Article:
Nir Hefetz, a former spokesperson for Benjamin Netanyahu, is a key prosecution witness in the corruption trial against ex-Israeli prime minister.
A one-time confidant to Benjamin Netanyahu has testified against him in the former Israeli prime minister's corruption trial.
"Netanyahu spends at least as much as his time on media as he spends on security matters, including on matters an outsider would consider nonsense," Nir Hefetz told the court on Monday.
Netanyahu was a “control freak” when it comes to his public image, and that “his control over everything relating to media matters and in his social media channels could not be higher,” he added.
Netanyahu, who served as prime minister for 12 years until June, has pleaded not guilty to charges of bribery, breach of trust and fraud.
He allegedly gave regulatory favours to media tycoons in return for positive press coverage and receipt of gifts, including cigars and champagne.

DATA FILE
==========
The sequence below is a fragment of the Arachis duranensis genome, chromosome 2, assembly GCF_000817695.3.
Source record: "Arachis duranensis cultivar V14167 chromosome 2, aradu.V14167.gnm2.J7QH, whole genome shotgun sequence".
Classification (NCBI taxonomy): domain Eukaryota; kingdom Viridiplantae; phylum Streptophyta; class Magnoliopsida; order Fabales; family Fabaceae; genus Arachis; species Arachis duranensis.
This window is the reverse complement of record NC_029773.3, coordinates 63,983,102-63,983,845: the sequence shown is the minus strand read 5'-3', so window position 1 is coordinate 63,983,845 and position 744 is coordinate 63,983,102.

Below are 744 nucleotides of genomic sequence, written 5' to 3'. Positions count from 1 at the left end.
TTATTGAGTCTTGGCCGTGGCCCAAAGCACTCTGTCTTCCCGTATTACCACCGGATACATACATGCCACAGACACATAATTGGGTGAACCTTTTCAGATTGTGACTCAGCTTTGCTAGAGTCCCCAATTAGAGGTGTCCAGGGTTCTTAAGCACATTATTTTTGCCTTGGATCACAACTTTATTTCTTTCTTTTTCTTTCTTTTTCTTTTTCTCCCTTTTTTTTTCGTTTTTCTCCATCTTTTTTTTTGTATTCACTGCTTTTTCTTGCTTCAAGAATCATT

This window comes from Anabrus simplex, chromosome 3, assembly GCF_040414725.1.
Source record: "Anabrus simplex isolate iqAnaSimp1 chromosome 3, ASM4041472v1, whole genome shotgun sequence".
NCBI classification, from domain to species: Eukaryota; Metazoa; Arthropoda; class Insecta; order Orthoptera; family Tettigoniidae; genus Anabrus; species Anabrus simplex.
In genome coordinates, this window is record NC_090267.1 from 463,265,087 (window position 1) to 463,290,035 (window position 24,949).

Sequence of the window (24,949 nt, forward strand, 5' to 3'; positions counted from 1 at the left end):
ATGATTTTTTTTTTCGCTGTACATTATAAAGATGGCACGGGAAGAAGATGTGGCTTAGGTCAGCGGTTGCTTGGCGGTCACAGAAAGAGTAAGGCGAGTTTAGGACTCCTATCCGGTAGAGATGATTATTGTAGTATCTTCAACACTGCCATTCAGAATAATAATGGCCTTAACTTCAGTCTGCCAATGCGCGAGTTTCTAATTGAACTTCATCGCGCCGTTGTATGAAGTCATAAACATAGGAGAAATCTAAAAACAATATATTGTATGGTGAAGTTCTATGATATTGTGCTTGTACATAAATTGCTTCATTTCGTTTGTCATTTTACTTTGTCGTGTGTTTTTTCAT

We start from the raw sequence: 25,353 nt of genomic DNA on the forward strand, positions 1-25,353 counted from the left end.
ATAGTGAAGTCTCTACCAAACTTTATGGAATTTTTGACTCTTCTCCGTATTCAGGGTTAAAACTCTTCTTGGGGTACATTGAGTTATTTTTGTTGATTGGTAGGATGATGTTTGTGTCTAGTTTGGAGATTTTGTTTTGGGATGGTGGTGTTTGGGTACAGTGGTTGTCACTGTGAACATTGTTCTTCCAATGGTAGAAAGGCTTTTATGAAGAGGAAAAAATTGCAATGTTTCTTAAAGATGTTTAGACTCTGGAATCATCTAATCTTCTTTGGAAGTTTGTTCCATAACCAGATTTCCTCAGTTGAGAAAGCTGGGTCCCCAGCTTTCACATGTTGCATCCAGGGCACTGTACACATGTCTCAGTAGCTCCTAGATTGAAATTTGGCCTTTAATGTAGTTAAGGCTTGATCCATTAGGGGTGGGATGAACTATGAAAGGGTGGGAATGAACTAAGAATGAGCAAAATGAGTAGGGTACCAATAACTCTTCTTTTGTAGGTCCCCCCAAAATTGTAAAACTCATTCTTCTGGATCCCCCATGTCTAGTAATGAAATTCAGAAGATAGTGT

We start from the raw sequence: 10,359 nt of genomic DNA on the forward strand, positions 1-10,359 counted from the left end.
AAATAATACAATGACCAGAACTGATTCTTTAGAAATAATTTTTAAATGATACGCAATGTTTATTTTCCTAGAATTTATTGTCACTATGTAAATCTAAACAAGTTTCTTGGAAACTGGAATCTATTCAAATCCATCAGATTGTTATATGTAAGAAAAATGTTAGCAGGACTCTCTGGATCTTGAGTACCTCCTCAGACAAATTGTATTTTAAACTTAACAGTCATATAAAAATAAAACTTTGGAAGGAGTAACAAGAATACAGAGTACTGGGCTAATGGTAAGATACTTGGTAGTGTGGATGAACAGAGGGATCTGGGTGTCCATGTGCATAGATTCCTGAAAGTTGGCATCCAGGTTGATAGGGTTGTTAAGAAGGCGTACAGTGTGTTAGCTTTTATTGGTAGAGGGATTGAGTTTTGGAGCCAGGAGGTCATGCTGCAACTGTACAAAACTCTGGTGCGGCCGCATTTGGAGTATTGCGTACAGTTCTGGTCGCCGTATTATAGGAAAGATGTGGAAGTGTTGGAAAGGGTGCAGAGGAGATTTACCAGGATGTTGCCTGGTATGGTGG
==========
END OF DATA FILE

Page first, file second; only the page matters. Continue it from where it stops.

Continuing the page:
The trial polarising Israelis
Netanyahu, 72, is not required to attend the trial hearings and he has made few court appearances.
He made no comment to reporters as slogans shouted outside in the street by a cluster of his supporters wafted into the courtroom who faced off with a small group of anti-Netanyahu protesters.
Netanyahu's trial has been a polarising issue for Israelis.
His loyal supporters bemoan it as a left-wing witch-hunt that targeted a popular right-wing leader, while his staunch critics hail it as the triumph of law over grave government corruption that had plunged Israel into two years of political turmoil.
Three separate cases
Netanyahu is the defendant in three separate cases.
The first alleges that Netanyahu received gifts worth hundreds of thousands of dollars from wealthy friends, including Milchan and Packer.
In the second case, Netanyahu is accused of orchestrating positive coverage in a major Israeli paper in exchange for promoting legislation that would have harmed the news outlet's chief rival, a free pro-Netanyahu daily.
The third, nicknamed Case 4000, alleges that Netanyahu promoted legislation worth hundreds of millions of dollars to the owner of Israeli telecom giant Bezeq in exchange for positive coverage on its Walla news site.